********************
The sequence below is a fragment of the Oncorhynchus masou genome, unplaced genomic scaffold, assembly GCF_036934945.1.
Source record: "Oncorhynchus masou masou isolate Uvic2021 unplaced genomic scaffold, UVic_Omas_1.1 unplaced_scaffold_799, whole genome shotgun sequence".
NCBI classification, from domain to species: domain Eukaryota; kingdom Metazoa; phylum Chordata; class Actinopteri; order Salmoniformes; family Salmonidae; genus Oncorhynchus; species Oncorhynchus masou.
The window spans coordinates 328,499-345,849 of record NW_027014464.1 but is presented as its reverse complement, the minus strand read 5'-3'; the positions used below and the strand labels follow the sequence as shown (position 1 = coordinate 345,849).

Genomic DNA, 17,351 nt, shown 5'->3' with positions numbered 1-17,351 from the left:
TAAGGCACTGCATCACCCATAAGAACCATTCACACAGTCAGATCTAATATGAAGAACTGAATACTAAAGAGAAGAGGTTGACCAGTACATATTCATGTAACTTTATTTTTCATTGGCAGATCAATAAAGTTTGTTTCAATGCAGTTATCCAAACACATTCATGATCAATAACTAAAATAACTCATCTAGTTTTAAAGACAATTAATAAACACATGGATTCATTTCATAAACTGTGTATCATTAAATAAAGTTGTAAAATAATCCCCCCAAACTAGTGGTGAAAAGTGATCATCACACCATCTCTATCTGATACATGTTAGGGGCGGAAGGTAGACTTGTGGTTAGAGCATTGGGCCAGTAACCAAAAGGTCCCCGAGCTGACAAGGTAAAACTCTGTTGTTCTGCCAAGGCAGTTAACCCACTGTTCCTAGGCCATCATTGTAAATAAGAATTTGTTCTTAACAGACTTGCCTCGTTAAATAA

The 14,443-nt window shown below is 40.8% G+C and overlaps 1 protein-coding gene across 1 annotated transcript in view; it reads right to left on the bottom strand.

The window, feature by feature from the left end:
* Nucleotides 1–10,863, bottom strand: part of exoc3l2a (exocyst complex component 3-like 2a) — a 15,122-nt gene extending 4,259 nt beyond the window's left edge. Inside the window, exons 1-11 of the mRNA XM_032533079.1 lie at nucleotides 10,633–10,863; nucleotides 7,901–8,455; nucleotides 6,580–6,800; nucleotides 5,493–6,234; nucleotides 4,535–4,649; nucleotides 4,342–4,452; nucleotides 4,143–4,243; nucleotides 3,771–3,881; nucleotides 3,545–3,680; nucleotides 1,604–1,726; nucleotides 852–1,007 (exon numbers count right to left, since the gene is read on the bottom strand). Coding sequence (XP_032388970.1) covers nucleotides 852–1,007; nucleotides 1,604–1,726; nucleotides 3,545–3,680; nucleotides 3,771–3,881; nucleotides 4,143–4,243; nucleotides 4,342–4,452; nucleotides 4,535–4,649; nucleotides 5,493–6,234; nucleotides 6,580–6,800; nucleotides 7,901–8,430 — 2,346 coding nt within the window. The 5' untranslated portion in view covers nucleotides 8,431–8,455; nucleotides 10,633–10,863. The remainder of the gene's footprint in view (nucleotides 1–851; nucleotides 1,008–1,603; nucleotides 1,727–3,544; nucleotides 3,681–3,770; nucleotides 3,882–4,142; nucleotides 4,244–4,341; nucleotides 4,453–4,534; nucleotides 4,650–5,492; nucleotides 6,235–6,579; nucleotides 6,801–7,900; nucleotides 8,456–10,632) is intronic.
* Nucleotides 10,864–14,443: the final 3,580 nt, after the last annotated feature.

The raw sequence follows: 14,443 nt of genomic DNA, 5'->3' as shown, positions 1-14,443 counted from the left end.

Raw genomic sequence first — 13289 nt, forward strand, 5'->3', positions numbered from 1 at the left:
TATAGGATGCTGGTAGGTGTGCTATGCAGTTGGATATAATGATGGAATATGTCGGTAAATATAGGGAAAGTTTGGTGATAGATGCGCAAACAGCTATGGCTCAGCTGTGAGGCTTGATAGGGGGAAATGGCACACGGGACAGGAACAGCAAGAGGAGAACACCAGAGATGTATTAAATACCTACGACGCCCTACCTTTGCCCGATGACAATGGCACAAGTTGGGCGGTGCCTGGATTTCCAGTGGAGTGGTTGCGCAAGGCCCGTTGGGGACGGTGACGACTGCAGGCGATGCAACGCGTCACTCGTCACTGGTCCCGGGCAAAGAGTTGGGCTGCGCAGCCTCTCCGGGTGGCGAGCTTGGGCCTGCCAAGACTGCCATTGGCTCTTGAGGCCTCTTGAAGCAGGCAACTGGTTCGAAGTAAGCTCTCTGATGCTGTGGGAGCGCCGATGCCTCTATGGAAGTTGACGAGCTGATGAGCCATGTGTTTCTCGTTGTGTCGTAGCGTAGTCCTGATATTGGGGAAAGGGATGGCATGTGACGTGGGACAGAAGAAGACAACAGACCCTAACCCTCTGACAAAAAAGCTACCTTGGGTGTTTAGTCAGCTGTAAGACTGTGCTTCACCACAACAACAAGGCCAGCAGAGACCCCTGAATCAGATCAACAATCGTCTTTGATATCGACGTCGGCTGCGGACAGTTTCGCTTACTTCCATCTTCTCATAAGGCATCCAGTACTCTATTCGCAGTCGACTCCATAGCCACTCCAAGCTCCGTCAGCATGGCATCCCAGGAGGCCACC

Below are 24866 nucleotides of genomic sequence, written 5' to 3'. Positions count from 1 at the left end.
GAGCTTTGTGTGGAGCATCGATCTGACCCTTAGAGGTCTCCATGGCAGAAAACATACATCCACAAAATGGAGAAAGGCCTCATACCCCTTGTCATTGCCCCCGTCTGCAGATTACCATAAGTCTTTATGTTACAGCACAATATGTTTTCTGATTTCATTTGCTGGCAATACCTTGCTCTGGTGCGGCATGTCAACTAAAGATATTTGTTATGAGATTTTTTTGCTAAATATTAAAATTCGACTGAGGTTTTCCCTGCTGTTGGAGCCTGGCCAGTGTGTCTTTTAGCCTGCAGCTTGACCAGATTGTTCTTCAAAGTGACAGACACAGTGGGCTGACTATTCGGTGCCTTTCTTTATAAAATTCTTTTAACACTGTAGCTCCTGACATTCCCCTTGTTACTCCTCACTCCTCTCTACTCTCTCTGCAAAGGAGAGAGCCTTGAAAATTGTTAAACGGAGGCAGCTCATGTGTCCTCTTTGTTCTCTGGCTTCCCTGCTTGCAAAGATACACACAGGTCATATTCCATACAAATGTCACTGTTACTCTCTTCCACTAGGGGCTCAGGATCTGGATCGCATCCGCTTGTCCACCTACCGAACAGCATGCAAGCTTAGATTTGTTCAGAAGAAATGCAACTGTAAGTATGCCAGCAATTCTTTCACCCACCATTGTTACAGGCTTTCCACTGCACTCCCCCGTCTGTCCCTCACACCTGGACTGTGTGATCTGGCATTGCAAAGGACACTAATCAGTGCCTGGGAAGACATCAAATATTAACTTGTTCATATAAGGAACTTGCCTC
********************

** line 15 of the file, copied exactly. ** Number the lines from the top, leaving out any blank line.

GAGCTTTGTGTGGAGCATCGATCTGACCCTTAGAGGTCTCCATGGCAGAAAACATACATCCACAAAATGGAGAAAGGCCTCATACCCCTTGTCATTGCCCCCGTCTGCAGATTACCATAAGTCTTTATGTTACAGCACAATATGTTTTCTGATTTCATTTGCTGGCAATACCTTGCTCTGGTGCGGCATGTCAACTAAAGATATTTGTTATGAGATTTTTTTGCTAAATATTAAAATTCGACTGAGGTTTTCCCTGCTGTTGGAGCCTGGCCAGTGTGTCTTTTAGCCTGCAGCTTGACCAGATTGTTCTTCAAAGTGACAGACACAGTGGGCTGACTATTCGGTGCCTTTCTTTATAAAATTCTTTTAACACTGTAGCTCCTGACATTCCCCTTGTTACTCCTCACTCCTCTCTACTCTCTCTGCAAAGGAGAGAGCCTTGAAAATTGTTAAACGGAGGCAGCTCATGTGTCCTCTTTGTTCTCTGGCTTCCCTGCTTGCAAAGATACACACAGGTCATATTCCATACAAATGTCACTGTTACTCTCTTCCACTAGGGGCTCAGGATCTGGATCGCATCCGCTTGTCCACCTACCGAACAGCATGCAAGCTTAGATTTGTTCAGAAGAAATGCAACTGTAAGTATGCCAGCAATTCTTTCACCCACCATTGTTACAGGCTTTCCACTGCACTCCCCCGTCTGTCCCTCACACCTGGACTGTGTGATCTGGCATTGCAAAGGACACTAATCAGTGCCTGGGAAGACATCAAATATTAACTTGTTCATATAAGGAACTTGCCTC